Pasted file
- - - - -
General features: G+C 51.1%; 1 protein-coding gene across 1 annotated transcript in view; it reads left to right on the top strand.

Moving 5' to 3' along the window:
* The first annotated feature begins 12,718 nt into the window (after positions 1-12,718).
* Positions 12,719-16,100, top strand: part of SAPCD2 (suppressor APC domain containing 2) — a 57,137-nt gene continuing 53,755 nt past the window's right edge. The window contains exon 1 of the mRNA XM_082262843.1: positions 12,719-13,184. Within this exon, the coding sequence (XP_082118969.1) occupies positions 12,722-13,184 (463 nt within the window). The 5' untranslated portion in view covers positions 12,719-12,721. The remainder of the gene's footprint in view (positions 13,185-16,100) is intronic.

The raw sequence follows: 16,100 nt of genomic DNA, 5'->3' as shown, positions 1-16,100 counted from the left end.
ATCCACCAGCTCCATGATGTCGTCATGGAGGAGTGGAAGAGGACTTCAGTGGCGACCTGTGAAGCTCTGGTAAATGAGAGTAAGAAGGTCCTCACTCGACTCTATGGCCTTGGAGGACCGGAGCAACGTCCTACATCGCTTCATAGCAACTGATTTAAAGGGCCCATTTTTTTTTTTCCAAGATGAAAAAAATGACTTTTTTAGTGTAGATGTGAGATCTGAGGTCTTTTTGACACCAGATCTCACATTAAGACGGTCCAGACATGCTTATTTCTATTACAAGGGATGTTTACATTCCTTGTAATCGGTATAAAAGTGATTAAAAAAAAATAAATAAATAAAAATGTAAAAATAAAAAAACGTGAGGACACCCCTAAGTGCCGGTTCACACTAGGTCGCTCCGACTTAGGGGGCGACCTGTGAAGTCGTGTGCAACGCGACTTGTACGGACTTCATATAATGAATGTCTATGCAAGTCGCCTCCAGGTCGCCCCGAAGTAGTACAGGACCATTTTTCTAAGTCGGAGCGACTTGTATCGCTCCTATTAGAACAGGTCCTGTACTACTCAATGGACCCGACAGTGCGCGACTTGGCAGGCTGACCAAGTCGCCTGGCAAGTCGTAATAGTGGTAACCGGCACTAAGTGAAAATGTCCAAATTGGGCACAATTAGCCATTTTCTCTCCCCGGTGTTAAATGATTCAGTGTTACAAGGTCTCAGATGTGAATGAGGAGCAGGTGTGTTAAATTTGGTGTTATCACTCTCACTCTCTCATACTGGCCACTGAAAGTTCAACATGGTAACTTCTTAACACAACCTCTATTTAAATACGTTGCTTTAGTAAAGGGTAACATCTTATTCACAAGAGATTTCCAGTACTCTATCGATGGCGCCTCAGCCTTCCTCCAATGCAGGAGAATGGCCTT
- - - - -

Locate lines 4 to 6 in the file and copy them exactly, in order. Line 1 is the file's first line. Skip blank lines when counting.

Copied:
* Positions 12,719-16,100, top strand: part of SAPCD2 (suppressor APC domain containing 2) — a 57,137-nt gene continuing 53,755 nt past the window's right edge. The window contains exon 1 of the mRNA XM_082262843.1: positions 12,719-13,184. Within this exon, the coding sequence (XP_082118969.1) occupies positions 12,722-13,184 (463 nt within the window). The 5' untranslated portion in view covers positions 12,719-12,721. The remainder of the gene's footprint in view (positions 13,185-16,100) is intronic.

The raw sequence follows: 16,100 nt of genomic DNA, 5'->3' as shown, positions 1-16,100 counted from the left end.
ATCCACCAGCTCCATGATGTCGTCATGGAGGAGTGGAAGAGGACTTCAGTGGCGACCTGTGAAGCTCTGGTAAATGAGAGTAAGAAGGTCCTCACTCGACTCTATGGCCTTGGAGGACCGGAGCAACGTCCTACATCGCTTCATAGCAACTGATTTAAAGGGCCCATTTTTTTTTTTCCAAGATGAAAAAAATGACTTTTTTAGTGTAGATGTGAGATCTGAGGTCTTTTTGACACCAGATCTCACATTAAGACGGTCCAGACATGCTTATTTCTATTACAAGGGATGTTTACATTCCTTGTAATCGGTATAAAAGTGATTAAAAAAAAATAAATAAATAAAAATGTAAAAATAAAAAAACGTGAGGACACCCCTAAGTGCCGGTTCACACTAGGTCGCTCCGACTTAGGGGGCGACCTGTGAAGTCGTGTGCAACGCGACTTGTACGGACTTCATATAATGAATGTCTATGCAAGTCGCCTCCAGGTCGCCCCGAAGTAGTACAGGACCATTTTTCTAAGTCGGAGCGACTTGTATCGCTCCTATTAGAACAGGTCCTGTACTACTCAATGGACCCGACAGTGCGCGACTTGGCAGGCTGACCAAGTCGCCTGGCAAGTCGTAATAGTGGTAACCGGCACTAAGTGAAAATGTCCAAATTGGGCACAATTAGCCATTTTCTCTCCCCGGTGTTAAATGATTCAGTGTTACAAGGTCTCAGATGTGAATGAGGAGCAGGTGTGTTAAATTTGGTGTTATCACTCTCACTCTCTCATACTGGCCACTGAAAGTTCAACATGGTAACTTCTTAACACAACCTCTATTTAAATACGTTGCTTTAGTAAAGGGTAACATCTTATTCACAAGAGATTTCCAGTACTCTATCGATGGCGCCTCAGCCTTCCTCCAATGCAGGAGAATGGCCTT